Oh, Martin Freeman. You are so Hobbit-y.

That's right, friends, September 21-27 is Tolkien Week!  (It's also the best because it's Banned Books Week, but Jessi will get to that later.)  There are plenty of amazing writers in the world.  And some day in the future I would love to start Neil Gaiman Week or Robin McKinley Week or something.  But one of the only ones (if not the only one) who has his own week of celebration is J.R.R. Tolkien.  And it is well deserved.

Man, books used to look so awesome.

Man, books used to look so awesome.

I've talked plenty on this blog about what makes Tolkien such an important author and I don't want to bore you, so here's the SparkNotes version:

  • Though the fantasy genre has existed pretty much since the dawn of fiction (especially if you consider ancient epics like The Epic of Gilgamesh and Beowulf to be fantasy), Tolkien's works of the early to mid 20th century gave meteoric rise to the genre's popularity and inarguably made possible the publication of literally all popular fantasy works since.  Seriously, there is not a single writer in fantasy today who doesn't owe a huge debt to Tolkien.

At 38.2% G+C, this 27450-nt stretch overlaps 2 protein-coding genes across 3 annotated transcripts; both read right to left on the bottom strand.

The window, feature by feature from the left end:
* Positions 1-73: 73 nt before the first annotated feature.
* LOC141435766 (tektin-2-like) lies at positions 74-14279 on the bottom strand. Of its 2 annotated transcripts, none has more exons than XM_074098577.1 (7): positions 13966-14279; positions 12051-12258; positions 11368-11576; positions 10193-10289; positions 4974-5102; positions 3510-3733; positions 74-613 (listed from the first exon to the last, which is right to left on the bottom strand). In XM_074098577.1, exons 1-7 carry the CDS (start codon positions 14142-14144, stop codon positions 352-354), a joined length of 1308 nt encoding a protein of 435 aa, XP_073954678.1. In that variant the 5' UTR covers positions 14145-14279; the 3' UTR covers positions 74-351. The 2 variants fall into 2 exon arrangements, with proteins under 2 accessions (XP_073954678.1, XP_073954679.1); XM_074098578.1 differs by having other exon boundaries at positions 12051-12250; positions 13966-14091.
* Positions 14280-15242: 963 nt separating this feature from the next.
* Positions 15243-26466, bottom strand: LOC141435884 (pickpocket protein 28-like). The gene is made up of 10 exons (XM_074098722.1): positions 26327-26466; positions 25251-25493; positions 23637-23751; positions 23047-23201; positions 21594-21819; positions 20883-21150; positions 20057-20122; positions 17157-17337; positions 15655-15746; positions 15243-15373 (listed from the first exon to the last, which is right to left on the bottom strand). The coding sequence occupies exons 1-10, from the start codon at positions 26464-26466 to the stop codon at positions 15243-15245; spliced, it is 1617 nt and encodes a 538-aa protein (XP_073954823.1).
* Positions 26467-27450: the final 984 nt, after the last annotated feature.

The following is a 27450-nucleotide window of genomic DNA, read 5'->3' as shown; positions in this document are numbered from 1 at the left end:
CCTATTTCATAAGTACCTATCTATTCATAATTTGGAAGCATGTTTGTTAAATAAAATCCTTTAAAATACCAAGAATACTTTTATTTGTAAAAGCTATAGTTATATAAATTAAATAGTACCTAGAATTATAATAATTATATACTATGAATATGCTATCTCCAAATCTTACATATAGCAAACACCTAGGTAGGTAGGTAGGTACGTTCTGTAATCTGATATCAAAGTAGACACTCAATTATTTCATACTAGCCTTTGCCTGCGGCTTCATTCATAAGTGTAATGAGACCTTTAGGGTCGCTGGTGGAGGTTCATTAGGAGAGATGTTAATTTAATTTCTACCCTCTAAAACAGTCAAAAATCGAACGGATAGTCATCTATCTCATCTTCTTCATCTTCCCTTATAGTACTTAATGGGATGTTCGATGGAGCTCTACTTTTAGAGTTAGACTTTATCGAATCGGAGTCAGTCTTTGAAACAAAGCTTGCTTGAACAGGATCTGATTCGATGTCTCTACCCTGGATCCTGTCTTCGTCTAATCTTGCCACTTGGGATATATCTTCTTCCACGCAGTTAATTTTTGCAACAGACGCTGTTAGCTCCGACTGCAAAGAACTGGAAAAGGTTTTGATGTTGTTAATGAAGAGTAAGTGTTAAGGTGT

• Tolkien's works not only defined a genre, but they also exemplify one of the most difficult and important aspects of fiction: world creation.  The completeness of Middle-earth and its inhabitants, down to such details as histories that have no direct bearing on the plots of the major novels, so specific that Tolkien's languages are equipped with all the trappings of linguistic maturation including etymologies and even dead languages.
  • Tolkien's works and he himself were largely concerned with mythology.  Because of this, his work is not not merely telling a story for its own sake, but recognizing and celebrating a story's significance to the people who told it.
  • This list could literally be infinite, so I'm going to leave it at that for now.

This Tolkien Week, we'll be having our usual Tolkien Quiz contest!  Come in and take the quiz!  The highest scorer will win a fabulous Tolkien-related prize and everyone who takes the quiz will be entered in a raffle for a $20.00 KU Gift Certificate!  So even if you know nothing about Tolkien, you could still win big!


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So, what do you think?